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Can someone exlain the view hierarchy in iphone/ipad development?

I want to know what is the "root" element I need to display a textBox on the screen.

I also would like to know how I can populate a UITableViewController subclass without having to use a NIB.

Is the minimum components is:




@ Richard J. Ross III

Where do I put myTableView??


What type is myTableView?

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up vote 1 down vote accepted

The minimum components is that, but it is recommended to use the UIViewController, as it allows you to do some cool stuff with UITableViews, UITabBars, etc. UITableViewController subclass without nib:

#import <UIKit/UIKit.h>

@interface MyController : UITableViewController
// custom methods here

@implementation MyController

–(UITableViewCell *) tableView:(UITableView *) view cellForRowAtIndexPath:(NSIndexPath *) indexPath
    return [[[UITableViewCell alloc] init] autorelease];

- (NSInteger)tableView:(UITableView *)tableView numberOfRowsInSection:(NSInteger)section
    // initializes the table with 10 rows
    return 10;

- (void)tableView:(UITableView *)tableView didSelectRowAtIndexPath:(NSIndexPath *)indexPath
     NSLog(@"the user selected row: %@", indexPath);


Then, to use that custom controller:

MyController *control = [[MyController alloc] initWithStyle:UITableViewStylePlain];
// now hook it up!
myTableView.dataSource = control;
myTableView.delegate = control;
[control release];

Sorry for my syntax errors, I wrote this without an IDE (e.g. straight on stackoverflow).

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Where do I place myTableView? Window UIViewController myTableView?? --sorry I dont know how to format the comments – magic-c0d3r Nov 3 '10 at 13:23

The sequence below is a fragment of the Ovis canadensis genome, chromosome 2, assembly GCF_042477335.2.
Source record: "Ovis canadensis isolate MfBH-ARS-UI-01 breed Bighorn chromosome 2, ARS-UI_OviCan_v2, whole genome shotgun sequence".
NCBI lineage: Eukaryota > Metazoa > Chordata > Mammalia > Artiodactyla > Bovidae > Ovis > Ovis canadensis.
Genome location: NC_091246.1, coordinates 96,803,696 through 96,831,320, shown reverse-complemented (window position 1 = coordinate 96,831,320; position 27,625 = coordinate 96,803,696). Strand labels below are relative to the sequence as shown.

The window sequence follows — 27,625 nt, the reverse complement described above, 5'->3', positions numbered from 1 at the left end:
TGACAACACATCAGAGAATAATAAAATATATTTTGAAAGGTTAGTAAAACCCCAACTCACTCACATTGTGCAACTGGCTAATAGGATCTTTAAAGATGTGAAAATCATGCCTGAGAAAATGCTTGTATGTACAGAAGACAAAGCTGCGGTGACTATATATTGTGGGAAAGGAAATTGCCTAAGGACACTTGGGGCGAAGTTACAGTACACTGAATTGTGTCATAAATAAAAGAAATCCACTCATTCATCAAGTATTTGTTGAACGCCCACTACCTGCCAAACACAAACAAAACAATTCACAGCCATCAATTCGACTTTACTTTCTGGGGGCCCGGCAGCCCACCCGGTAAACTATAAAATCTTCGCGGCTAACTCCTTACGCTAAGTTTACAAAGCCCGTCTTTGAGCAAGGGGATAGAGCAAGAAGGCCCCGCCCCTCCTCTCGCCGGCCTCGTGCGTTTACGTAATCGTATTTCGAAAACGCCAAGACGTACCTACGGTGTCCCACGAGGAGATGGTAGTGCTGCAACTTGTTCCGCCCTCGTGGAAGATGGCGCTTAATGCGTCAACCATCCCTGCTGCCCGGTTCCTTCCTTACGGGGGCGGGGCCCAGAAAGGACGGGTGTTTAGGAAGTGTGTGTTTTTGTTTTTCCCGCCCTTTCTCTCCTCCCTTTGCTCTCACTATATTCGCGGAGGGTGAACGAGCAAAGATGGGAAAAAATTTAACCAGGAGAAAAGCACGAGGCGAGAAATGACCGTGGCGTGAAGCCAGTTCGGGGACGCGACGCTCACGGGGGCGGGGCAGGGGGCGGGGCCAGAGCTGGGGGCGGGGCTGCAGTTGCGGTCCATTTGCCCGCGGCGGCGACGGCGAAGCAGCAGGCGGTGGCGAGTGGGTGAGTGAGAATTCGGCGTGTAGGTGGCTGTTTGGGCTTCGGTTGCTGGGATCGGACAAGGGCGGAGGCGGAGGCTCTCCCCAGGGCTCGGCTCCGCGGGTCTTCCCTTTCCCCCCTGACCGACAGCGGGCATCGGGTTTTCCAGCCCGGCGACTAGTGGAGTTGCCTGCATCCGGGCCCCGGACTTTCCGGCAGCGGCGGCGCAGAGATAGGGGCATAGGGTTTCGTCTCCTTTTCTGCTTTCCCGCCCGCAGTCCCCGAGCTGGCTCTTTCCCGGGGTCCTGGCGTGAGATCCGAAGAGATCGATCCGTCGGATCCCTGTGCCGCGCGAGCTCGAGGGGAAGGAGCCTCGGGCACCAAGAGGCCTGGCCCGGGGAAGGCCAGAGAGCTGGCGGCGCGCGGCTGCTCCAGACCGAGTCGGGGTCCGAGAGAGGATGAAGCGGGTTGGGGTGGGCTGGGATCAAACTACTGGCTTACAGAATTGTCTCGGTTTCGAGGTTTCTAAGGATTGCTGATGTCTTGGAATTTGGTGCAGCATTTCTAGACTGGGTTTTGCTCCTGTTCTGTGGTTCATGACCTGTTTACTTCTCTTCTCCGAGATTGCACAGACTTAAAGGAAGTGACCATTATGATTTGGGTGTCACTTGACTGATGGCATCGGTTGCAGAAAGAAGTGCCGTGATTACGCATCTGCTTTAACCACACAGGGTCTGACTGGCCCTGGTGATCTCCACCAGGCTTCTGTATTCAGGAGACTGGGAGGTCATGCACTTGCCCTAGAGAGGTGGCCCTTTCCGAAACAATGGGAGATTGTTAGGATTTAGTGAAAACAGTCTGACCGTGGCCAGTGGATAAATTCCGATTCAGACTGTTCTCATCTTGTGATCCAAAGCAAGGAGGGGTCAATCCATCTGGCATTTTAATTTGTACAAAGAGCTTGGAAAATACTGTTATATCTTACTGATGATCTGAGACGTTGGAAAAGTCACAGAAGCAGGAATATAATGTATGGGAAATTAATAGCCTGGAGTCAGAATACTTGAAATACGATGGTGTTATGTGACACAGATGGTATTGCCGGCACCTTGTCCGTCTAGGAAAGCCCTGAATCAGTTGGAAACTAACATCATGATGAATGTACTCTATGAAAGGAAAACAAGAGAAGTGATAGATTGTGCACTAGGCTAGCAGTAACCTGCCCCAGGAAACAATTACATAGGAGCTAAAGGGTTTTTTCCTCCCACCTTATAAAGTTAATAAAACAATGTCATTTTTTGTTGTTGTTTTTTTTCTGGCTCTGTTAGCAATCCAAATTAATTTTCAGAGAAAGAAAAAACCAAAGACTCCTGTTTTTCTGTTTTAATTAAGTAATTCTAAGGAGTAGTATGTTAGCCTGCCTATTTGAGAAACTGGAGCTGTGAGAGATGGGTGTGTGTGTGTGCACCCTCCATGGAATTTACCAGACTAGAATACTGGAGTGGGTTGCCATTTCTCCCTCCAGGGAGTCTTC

I edited my original post with question for you. – magic-c0d3r Nov 3 '10 at 13:28
myTableView is a UITableView Created from a .nib, with an outlet to your code – Richard J. Ross III Nov 3 '10 at 13:31
What if I dont want to use a nib? Do I need to add a UIViewController then the UITableView – magic-c0d3r Nov 3 '10 at 13:39
I'll give it a try. thanks – magic-c0d3r Nov 3 '10 at 13:39

The first guess is correct. A UIViewController manages a view property, which is a UIView. The controller is in charge of taking care of things when certain events occur. If the user rotates his device, the viewController is the object that hears about it. If you have coded for this event, the viewController will pass an instruction to the UIView to rotate. There is special code in the viewController that can decide what to do when the view appears, disappears, loads, unloads, etc.

UITableViewController manages a tableView. In the default XCode setup, the Table View DataSource and Delegate is the UITableViewController subclass. The delegate manages what happens when a user interacts with the table, by selecting rows, scrolling, etc. The data source houses information that populates the rows in the table, headers and footers.

If you want to show a textbox in a tableViewCell, you'll need a UITableView object, and a UITextField. You have to make the dataSource give the table a UITextField as a row, and add it to the UITableViewCell's view, which is called contentView.

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